At our English boarding school in the 1990s, my friends and I would spend hours immersed in role-playing games. Our favorite was Vampire: The Masquerade, and I can well remember experiencing a kind of psychological hangover after spending an afternoon in the character of a ruthless undead villain. It took a while to shake off the fantasy persona, during which time I had to make a conscious effort to keep my manners and morals in check, so as not to get myself into some real-world trouble.
If a little fantasy role-play can lead to a morphing of one’s sense of self, then what must it be like for professional actors, and especially so-called method actors, who follow the teachings of the Russian theater practitioner Konstantin Stanislavski and truly embody the parts they play?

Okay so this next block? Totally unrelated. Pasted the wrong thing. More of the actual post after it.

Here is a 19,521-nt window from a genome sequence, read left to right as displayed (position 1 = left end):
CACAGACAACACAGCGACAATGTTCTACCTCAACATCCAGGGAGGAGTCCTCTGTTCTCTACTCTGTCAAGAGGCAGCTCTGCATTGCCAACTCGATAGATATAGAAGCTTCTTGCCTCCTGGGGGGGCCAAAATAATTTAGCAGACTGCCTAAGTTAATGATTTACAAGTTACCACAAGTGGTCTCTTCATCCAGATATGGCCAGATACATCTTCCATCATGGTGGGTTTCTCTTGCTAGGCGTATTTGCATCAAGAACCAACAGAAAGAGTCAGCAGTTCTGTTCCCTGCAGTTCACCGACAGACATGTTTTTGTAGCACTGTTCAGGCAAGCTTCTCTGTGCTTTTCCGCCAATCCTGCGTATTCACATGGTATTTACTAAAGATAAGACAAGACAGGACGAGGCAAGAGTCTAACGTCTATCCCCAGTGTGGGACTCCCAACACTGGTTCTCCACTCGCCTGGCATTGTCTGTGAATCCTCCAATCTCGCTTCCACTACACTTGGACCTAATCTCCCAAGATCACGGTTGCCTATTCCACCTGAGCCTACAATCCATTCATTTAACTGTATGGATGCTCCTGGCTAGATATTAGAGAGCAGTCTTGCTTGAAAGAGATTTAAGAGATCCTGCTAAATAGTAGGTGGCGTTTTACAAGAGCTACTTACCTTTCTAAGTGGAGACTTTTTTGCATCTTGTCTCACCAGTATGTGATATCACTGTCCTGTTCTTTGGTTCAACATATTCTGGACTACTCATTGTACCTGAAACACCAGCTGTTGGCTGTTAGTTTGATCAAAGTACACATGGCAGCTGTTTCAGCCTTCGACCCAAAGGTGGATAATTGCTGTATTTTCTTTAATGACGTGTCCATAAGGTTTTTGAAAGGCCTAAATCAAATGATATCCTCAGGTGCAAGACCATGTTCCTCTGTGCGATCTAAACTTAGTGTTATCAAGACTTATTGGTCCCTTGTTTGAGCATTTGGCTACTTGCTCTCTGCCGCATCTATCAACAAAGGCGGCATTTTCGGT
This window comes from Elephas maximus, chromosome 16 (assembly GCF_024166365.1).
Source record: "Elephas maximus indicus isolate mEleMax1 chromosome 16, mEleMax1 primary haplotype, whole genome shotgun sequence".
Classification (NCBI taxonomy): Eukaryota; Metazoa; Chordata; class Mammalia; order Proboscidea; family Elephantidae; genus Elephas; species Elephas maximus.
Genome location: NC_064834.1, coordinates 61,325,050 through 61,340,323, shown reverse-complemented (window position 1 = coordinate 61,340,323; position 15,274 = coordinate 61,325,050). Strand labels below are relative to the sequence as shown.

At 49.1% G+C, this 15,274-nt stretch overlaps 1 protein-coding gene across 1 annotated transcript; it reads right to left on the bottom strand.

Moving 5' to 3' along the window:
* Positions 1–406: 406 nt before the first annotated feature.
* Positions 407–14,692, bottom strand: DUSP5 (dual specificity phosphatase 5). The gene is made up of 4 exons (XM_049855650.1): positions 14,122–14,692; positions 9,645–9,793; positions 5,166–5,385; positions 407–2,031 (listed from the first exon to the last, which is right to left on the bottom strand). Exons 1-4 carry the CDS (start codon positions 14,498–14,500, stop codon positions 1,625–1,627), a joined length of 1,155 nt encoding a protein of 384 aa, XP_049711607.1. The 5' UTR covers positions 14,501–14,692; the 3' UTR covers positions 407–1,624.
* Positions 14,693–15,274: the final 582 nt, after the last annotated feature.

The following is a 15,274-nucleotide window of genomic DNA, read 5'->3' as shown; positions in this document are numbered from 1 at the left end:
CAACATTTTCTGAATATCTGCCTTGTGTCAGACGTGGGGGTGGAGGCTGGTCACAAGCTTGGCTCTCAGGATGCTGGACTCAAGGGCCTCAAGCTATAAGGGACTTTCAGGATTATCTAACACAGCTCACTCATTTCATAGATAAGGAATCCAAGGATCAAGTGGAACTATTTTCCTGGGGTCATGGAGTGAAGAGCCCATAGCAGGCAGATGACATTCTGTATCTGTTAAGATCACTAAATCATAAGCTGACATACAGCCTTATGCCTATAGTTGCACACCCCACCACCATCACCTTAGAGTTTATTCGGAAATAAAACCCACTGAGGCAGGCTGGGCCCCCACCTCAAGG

There is certainly anecdotal evidence that actors experience a blending of their real self with their assumed characters. For instance, Benedict Cumberbatch said that, while he enjoyed playing a character as complex as Sherlock Holmes, there is also ‘a kickback. I do get affected by it. There’s a sense of being impatient. My mum says I’m much curter with her when I’m filming Sherlock.’